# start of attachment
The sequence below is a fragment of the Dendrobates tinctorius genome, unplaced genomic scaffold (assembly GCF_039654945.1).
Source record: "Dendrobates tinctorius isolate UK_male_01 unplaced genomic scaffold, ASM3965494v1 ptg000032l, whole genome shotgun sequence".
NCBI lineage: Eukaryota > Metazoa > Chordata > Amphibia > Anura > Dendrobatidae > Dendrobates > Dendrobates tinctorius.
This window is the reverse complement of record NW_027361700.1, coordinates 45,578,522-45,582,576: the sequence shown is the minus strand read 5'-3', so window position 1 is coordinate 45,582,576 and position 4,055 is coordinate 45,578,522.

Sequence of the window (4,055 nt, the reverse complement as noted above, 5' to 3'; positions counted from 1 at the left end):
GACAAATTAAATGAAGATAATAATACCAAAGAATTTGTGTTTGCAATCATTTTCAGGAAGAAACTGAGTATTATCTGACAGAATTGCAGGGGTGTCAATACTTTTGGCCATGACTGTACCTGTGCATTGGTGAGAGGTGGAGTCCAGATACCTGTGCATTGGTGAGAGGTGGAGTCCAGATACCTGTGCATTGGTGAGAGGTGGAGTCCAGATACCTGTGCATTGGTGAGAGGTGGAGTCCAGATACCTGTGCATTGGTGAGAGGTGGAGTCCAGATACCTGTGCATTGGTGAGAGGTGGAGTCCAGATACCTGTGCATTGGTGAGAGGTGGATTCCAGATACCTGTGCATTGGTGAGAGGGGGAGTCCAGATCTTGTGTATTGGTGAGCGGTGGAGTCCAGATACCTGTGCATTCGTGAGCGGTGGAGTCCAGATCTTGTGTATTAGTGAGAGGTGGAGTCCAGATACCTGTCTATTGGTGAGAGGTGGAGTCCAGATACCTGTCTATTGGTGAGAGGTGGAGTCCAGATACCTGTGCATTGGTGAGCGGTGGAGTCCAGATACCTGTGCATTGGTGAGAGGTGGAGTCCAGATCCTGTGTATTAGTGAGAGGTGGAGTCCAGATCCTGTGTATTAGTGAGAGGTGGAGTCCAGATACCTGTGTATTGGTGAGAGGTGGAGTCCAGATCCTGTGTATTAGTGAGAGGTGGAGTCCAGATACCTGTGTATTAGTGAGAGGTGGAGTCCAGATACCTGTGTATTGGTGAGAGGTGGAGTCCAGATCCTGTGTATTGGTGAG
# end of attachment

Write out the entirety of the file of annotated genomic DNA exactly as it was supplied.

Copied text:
The sequence below is a fragment of the Dendrobates tinctorius genome, unplaced genomic scaffold (assembly GCF_039654945.1).
Source record: "Dendrobates tinctorius isolate UK_male_01 unplaced genomic scaffold, ASM3965494v1 ptg000032l, whole genome shotgun sequence".
NCBI lineage: Eukaryota > Metazoa > Chordata > Amphibia > Anura > Dendrobatidae > Dendrobates > Dendrobates tinctorius.
This window is the reverse complement of record NW_027361700.1, coordinates 45,578,522-45,582,576: the sequence shown is the minus strand read 5'-3', so window position 1 is coordinate 45,582,576 and position 4,055 is coordinate 45,578,522.

Sequence of the window (4,055 nt, the reverse complement as noted above, 5' to 3'; positions counted from 1 at the left end):
GACAAATTAAATGAAGATAATAATACCAAAGAATTTGTGTTTGCAATCATTTTCAGGAAGAAACTGAGTATTATCTGACAGAATTGCAGGGGTGTCAATACTTTTGGCCATGACTGTACCTGTGCATTGGTGAGAGGTGGAGTCCAGATACCTGTGCATTGGTGAGAGGTGGAGTCCAGATACCTGTGCATTGGTGAGAGGTGGAGTCCAGATACCTGTGCATTGGTGAGAGGTGGAGTCCAGATACCTGTGCATTGGTGAGAGGTGGAGTCCAGATACCTGTGCATTGGTGAGAGGTGGAGTCCAGATACCTGTGCATTGGTGAGAGGTGGATTCCAGATACCTGTGCATTGGTGAGAGGGGGAGTCCAGATCTTGTGTATTGGTGAGCGGTGGAGTCCAGATACCTGTGCATTCGTGAGCGGTGGAGTCCAGATCTTGTGTATTAGTGAGAGGTGGAGTCCAGATACCTGTCTATTGGTGAGAGGTGGAGTCCAGATACCTGTCTATTGGTGAGAGGTGGAGTCCAGATACCTGTGCATTGGTGAGCGGTGGAGTCCAGATACCTGTGCATTGGTGAGAGGTGGAGTCCAGATCCTGTGTATTAGTGAGAGGTGGAGTCCAGATCCTGTGTATTAGTGAGAGGTGGAGTCCAGATACCTGTGTATTGGTGAGAGGTGGAGTCCAGATCCTGTGTATTAGTGAGAGGTGGAGTCCAGATACCTGTGTATTAGTGAGAGGTGGAGTCCAGATACCTGTGTATTGGTGAGAGGTGGAGTCCAGATCCTGTGTATTGGTGAG